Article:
In this edition, Nancy (one of the Directors of Greenfields) compares two methods of managing our ever increasing email inbox with different results.
I remember at a previous engagement, many years ago, I was trying to organise an important meeting with a middle manager with no success. He would never respond to my emails, meeting requests, or phone messages and was often away from his desk.
I was told by colleagues not to take it personally because ‘Barry’, (not his real name) uses a strategy to manage his workload centred on an article that advised – ‘if you don’t respond to emails or phone calls, people eventually sort out the problem for themselves.’
On the other side of the spectrum, I recently met a highly organised successful C-Suite manager who reads and responds to every email he receives and promptly files them in a logical order. He shamed me when he saw I had over a thousand emails in my inbox, with a number of them marked as unread.
In today’s fast world of change, an overloaded inbox can cause one to become overwhelmed and mentally cluttered. There has to be a middle ground with managing your workload and specifically your email inbox. So I looked into some quick tips on sorting out my email inbox to be more like C-Suite manager and less like Barry:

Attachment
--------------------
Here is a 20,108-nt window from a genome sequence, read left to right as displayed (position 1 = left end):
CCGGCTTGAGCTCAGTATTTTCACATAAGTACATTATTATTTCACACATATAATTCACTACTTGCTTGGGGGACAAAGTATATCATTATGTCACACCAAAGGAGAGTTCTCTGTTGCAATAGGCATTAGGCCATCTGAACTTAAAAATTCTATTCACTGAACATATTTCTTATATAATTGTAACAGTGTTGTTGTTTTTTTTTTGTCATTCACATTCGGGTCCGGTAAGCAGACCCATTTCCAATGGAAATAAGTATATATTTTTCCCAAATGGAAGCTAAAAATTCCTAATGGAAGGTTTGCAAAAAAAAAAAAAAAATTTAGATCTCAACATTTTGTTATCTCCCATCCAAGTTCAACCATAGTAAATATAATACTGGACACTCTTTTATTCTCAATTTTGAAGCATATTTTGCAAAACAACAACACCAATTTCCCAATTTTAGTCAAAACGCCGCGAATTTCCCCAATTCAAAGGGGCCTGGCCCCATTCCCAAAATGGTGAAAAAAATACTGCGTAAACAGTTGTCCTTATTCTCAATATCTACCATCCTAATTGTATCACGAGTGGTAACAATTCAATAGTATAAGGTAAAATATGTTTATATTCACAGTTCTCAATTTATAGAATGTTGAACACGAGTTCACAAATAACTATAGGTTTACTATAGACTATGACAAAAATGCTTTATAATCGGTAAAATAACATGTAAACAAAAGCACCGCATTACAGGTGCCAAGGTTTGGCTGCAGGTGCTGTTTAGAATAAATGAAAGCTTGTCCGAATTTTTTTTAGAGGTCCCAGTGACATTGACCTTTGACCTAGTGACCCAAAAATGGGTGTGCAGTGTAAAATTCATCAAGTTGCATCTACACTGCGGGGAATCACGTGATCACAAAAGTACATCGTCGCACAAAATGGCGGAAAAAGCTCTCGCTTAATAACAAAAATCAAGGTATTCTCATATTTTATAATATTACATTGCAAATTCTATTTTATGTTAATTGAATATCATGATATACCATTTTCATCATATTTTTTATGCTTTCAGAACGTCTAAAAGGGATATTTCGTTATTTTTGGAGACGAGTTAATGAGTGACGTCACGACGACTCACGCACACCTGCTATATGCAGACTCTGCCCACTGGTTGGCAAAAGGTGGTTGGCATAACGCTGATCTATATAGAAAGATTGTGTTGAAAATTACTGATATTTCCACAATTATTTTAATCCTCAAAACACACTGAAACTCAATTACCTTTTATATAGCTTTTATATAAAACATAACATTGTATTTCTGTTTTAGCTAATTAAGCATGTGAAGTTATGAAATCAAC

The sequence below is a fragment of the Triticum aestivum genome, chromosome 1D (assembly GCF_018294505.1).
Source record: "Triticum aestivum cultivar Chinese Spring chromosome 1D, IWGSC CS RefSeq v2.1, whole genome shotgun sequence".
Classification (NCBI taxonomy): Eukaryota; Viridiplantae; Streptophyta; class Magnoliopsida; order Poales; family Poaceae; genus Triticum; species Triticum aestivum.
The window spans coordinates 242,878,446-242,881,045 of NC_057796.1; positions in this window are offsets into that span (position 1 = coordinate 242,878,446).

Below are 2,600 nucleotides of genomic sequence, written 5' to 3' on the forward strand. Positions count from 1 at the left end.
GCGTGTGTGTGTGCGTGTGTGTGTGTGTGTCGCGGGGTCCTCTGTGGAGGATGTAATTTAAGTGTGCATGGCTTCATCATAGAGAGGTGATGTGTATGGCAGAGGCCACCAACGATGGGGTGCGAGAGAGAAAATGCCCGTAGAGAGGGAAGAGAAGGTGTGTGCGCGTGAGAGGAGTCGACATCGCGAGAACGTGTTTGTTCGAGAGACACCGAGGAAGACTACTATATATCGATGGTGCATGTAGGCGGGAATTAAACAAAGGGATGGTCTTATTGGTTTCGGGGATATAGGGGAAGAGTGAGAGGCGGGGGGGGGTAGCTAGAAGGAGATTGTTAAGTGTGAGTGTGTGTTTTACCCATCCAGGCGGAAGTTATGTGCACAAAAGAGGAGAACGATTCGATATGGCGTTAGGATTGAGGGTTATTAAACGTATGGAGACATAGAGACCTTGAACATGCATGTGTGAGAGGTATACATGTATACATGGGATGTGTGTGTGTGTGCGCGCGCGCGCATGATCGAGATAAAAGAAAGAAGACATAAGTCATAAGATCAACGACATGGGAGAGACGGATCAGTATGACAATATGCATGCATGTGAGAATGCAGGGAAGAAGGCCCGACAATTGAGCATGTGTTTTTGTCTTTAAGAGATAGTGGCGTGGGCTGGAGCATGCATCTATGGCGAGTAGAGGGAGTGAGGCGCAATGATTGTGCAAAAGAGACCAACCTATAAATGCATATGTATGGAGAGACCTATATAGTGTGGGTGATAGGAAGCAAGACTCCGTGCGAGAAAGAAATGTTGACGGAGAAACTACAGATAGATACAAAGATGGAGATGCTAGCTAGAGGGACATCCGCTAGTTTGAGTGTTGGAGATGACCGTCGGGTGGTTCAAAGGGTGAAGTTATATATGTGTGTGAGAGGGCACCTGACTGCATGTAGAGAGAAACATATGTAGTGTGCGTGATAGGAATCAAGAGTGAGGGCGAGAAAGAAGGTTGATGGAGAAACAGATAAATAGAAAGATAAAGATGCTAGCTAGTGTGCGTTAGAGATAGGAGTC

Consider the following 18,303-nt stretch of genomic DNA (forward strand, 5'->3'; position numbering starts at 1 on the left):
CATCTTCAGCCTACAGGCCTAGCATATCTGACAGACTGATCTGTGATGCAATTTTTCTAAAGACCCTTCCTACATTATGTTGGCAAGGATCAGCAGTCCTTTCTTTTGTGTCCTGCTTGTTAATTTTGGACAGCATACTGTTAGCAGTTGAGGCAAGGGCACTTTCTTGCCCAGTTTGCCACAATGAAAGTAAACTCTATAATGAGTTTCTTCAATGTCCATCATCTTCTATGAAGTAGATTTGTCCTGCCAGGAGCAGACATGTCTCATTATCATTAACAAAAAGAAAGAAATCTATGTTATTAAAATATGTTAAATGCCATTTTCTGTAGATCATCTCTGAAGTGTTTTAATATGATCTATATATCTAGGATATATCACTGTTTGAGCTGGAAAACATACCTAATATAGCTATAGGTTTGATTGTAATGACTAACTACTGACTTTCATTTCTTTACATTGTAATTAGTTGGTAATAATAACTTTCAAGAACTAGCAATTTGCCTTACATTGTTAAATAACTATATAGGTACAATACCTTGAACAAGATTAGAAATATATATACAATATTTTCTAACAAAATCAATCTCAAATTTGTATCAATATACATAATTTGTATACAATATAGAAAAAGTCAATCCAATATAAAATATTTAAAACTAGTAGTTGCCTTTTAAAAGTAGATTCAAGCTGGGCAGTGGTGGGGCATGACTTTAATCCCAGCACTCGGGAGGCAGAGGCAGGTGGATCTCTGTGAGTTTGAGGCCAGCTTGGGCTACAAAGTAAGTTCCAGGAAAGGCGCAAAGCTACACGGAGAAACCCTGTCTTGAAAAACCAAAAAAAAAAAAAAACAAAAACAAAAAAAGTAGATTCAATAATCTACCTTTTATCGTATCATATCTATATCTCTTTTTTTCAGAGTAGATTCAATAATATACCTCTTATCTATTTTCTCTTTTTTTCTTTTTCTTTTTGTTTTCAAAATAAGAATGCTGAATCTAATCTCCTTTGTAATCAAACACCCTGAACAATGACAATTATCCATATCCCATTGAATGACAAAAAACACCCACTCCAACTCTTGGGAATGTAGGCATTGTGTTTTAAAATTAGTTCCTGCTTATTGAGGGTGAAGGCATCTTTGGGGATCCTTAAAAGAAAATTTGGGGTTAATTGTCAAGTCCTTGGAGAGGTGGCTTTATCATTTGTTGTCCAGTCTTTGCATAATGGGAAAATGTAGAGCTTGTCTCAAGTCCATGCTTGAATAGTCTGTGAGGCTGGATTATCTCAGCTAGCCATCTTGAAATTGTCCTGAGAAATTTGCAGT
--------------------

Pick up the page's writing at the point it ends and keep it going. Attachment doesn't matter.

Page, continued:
If you are like me and have a backlog of emails to sort through, allocate 15 minutes a day to clear your inbox down to a manageable level.
As for Barry… people did manage to figure out the problem for themselves. That problem was Barry… and his services were no longer required.
‘Go Live’ is not the end of change management activities.
Recently Nella (one of the Directors at Greenfields) had an interesting insight regarding her beliefs. In this post, Nella talks about raising your awareness of your unconscious biases.
In this article, we look at how words can have an impact on making behavioural changes.